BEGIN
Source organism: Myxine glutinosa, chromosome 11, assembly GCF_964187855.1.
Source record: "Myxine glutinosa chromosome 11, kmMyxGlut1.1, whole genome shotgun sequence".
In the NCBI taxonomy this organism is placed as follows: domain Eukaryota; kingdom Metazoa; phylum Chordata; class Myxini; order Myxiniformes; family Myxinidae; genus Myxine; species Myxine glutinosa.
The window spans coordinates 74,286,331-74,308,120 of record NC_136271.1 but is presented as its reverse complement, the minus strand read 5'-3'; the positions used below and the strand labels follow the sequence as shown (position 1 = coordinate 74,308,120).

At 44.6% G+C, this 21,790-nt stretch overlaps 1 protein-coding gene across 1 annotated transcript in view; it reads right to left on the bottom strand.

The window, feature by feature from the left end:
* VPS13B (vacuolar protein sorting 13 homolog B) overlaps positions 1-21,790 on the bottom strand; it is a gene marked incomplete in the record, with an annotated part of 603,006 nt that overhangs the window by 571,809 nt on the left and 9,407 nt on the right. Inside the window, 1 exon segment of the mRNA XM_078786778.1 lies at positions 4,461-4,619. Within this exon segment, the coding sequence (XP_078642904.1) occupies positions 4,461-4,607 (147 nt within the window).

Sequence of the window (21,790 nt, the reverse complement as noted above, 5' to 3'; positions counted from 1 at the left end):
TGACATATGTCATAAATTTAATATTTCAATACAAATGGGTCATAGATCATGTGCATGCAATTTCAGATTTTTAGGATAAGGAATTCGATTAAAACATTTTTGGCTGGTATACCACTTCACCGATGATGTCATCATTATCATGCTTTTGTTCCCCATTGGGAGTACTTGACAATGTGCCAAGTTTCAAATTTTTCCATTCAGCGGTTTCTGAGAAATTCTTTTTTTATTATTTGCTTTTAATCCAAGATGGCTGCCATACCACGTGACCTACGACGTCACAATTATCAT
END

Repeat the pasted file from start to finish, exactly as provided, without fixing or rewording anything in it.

Source organism: Myxine glutinosa, chromosome 11, assembly GCF_964187855.1.
Source record: "Myxine glutinosa chromosome 11, kmMyxGlut1.1, whole genome shotgun sequence".
In the NCBI taxonomy this organism is placed as follows: domain Eukaryota; kingdom Metazoa; phylum Chordata; class Myxini; order Myxiniformes; family Myxinidae; genus Myxine; species Myxine glutinosa.
The window spans coordinates 74,286,331-74,308,120 of record NC_136271.1 but is presented as its reverse complement, the minus strand read 5'-3'; the positions used below and the strand labels follow the sequence as shown (position 1 = coordinate 74,308,120).

At 44.6% G+C, this 21,790-nt stretch overlaps 1 protein-coding gene across 1 annotated transcript in view; it reads right to left on the bottom strand.

The window, feature by feature from the left end:
* VPS13B (vacuolar protein sorting 13 homolog B) overlaps positions 1-21,790 on the bottom strand; it is a gene marked incomplete in the record, with an annotated part of 603,006 nt that overhangs the window by 571,809 nt on the left and 9,407 nt on the right. Inside the window, 1 exon segment of the mRNA XM_078786778.1 lies at positions 4,461-4,619. Within this exon segment, the coding sequence (XP_078642904.1) occupies positions 4,461-4,607 (147 nt within the window).

Sequence of the window (21,790 nt, the reverse complement as noted above, 5' to 3'; positions counted from 1 at the left end):
TGACATATGTCATAAATTTAATATTTCAATACAAATGGGTCATAGATCATGTGCATGCAATTTCAGATTTTTAGGATAAGGAATTCGATTAAAACATTTTTGGCTGGTATACCACTTCACCGATGATGTCATCATTATCATGCTTTTGTTCCCCATTGGGAGTACTTGACAATGTGCCAAGTTTCAAATTTTTCCATTCAGCGGTTTCTGAGAAATTCTTTTTTTATTATTTGCTTTTAATCCAAGATGGCTGCCATACCACGTGACCTACGACGTCACAATTATCAT